Salesforce is actively developing this market both through direct investments and supported events, is becoming an ongoing developing partner, and is constantly rolling out further support tools. Clearly it is committed to building out this platform for many years. The partnership with Good Technology announced this week is also very significant, as it will allow for the development of secure and productive mobile enterprise solutions on the Salesforce platform.
What about the financials? Have they changed? Well, no. Essentially, the market has already chilled its expectations with regard to future guidance, and I expect this trend to continue. Lowered EPS numbers are concerning, however. 31% YoY growth in top line will continue to spark my expectations as well as that of many other investors. Recall that Salesforce's core platform, should it be spun off as a separate entity, is profitable. It is only after we consider the costs of developing additional business lines which will make the company competitive for many years to come that the company turns into the red. Revenue for the period ending October is around $1.05 - $1.06 billion, and profit will be in the 8 to 9 cents range. Operating cash is also up 34%, to $183 million. Unlike last earnings report, guidance is higher for next year, and the company is raising its forecast to $4-$4.03 billion, partially due to the recently completed ExactTarget acquisition which is expected to add another $140+ million to the top line, as well as the addition of a few very large enterprise clients. The purchase of ExactTarget shows how aggressive the company is getting in the Marketing Cloud space. However, it's probably worth noting that Salesforce took a $300 million loan to finance part of that purchase, potentially indicating less of an appetite for external growth. Does this mean anything? Probably not. The company has continued along its rapid expansion path, and will continue to do so in the foreseeable future.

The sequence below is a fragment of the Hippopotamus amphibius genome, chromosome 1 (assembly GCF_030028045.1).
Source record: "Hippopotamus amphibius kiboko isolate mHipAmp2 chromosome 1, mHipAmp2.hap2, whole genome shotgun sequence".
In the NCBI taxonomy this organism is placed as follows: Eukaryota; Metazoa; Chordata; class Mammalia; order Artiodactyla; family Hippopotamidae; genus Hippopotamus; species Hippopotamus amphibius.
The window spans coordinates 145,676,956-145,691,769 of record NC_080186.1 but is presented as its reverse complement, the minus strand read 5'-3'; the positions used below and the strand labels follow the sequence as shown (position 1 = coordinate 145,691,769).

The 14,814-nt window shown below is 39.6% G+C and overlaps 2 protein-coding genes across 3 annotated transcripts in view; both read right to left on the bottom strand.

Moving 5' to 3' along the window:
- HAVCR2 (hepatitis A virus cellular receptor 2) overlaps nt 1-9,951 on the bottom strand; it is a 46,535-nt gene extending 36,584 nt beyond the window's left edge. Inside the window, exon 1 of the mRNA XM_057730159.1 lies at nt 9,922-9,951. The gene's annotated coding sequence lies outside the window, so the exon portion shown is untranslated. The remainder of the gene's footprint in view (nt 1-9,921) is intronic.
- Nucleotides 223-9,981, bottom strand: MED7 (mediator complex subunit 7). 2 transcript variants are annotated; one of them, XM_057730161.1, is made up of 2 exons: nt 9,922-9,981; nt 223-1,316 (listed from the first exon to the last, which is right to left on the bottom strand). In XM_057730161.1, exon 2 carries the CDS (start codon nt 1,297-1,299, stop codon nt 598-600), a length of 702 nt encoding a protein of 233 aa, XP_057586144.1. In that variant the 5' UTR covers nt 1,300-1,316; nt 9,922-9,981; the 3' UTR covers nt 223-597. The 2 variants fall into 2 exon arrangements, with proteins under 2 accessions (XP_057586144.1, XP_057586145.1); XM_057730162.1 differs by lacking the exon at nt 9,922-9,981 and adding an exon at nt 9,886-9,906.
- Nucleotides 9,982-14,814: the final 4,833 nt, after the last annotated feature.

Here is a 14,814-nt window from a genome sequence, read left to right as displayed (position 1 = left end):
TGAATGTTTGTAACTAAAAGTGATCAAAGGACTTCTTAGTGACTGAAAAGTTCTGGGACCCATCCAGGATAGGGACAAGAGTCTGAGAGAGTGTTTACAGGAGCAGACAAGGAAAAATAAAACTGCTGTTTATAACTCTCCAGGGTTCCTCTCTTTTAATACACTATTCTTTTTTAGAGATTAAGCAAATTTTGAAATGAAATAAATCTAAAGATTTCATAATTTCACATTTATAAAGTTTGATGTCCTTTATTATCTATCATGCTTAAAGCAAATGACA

I have a lot of faith in that future market. I see it continuing to develop and I see the amount of money being made by companies with which I am involved by supporting the Salesforce platform. The dichotomy between large-scale, enterprise solutions, and self-serve platforms has become even more pronounced. The vast majority of new clients are shying away from the likes of SAP (NYSE:SAP), Oracle, or Microsoft (NASDAQ:MSFT), and, to reiterate, so are many traditional enterprise clients. If the competition in this space, companies like SugarCRM, or ZohoCRM, were gaining significant ground (I don't view Workday (NYSE:WDAY) as a direct competitor), I might be more cautious. However, this is not the case, and although alternative platforms are becoming more popular, Salesforce enjoys a virtual monopoly.
As I stated in the onset, I'm still long CRM. I believe that Salesforce will continue to surprise traditional investors, and will continue to be a leading enterprise cloud services provider for many years to come.
Disclosure: I am long CRM. I wrote this article myself, and it expresses my own opinions. I am not receiving compensation for it. I have no business relationship with any company whose stock is mentioned in this article.